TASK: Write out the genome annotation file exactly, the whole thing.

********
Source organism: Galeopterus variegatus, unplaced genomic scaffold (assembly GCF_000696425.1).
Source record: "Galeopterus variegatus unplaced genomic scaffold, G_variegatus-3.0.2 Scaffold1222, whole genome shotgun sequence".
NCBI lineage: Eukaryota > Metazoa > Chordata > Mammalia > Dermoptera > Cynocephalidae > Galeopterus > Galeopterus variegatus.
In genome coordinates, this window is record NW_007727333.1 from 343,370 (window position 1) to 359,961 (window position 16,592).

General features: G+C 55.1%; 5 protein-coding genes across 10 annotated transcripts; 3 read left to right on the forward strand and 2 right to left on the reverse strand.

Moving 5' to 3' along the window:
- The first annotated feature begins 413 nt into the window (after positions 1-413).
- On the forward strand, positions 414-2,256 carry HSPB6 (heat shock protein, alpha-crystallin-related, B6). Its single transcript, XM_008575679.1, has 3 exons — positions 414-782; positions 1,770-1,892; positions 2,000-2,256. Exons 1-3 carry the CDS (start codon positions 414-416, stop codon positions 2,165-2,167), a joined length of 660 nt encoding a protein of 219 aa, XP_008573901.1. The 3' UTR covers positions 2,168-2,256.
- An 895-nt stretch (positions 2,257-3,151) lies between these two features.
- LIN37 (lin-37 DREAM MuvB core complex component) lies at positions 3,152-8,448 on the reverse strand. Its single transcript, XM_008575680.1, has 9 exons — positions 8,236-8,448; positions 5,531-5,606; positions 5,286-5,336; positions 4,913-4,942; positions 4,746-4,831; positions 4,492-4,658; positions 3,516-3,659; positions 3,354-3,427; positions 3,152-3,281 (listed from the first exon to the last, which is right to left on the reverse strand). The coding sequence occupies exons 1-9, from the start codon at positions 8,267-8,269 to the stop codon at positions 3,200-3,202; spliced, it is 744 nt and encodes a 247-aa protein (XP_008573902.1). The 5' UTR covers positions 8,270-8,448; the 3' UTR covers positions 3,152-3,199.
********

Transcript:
Source organism: Galeopterus variegatus, unplaced genomic scaffold (assembly GCF_000696425.1).
Source record: "Galeopterus variegatus unplaced genomic scaffold, G_variegatus-3.0.2 Scaffold1222, whole genome shotgun sequence".
NCBI lineage: Eukaryota > Metazoa > Chordata > Mammalia > Dermoptera > Cynocephalidae > Galeopterus > Galeopterus variegatus.
In genome coordinates, this window is record NW_007727333.1 from 343,370 (window position 1) to 359,961 (window position 16,592).

General features: G+C 55.1%; 5 protein-coding genes across 10 annotated transcripts; 3 read left to right on the forward strand and 2 right to left on the reverse strand.

Moving 5' to 3' along the window:
- The first annotated feature begins 413 nt into the window (after positions 1-413).
- On the forward strand, positions 414-2,256 carry HSPB6 (heat shock protein, alpha-crystallin-related, B6). Its single transcript, XM_008575679.1, has 3 exons — positions 414-782; positions 1,770-1,892; positions 2,000-2,256. Exons 1-3 carry the CDS (start codon positions 414-416, stop codon positions 2,165-2,167), a joined length of 660 nt encoding a protein of 219 aa, XP_008573901.1. The 3' UTR covers positions 2,168-2,256.
- An 895-nt stretch (positions 2,257-3,151) lies between these two features.
- LIN37 (lin-37 DREAM MuvB core complex component) lies at positions 3,152-8,448 on the reverse strand. Its single transcript, XM_008575680.1, has 9 exons — positions 8,236-8,448; positions 5,531-5,606; positions 5,286-5,336; positions 4,913-4,942; positions 4,746-4,831; positions 4,492-4,658; positions 3,516-3,659; positions 3,354-3,427; positions 3,152-3,281 (listed from the first exon to the last, which is right to left on the reverse strand). The coding sequence occupies exons 1-9, from the start codon at positions 8,267-8,269 to the stop codon at positions 3,200-3,202; spliced, it is 744 nt and encodes a 247-aa protein (XP_008573902.1). The 5' UTR covers positions 8,270-8,448; the 3' UTR covers positions 3,152-3,199.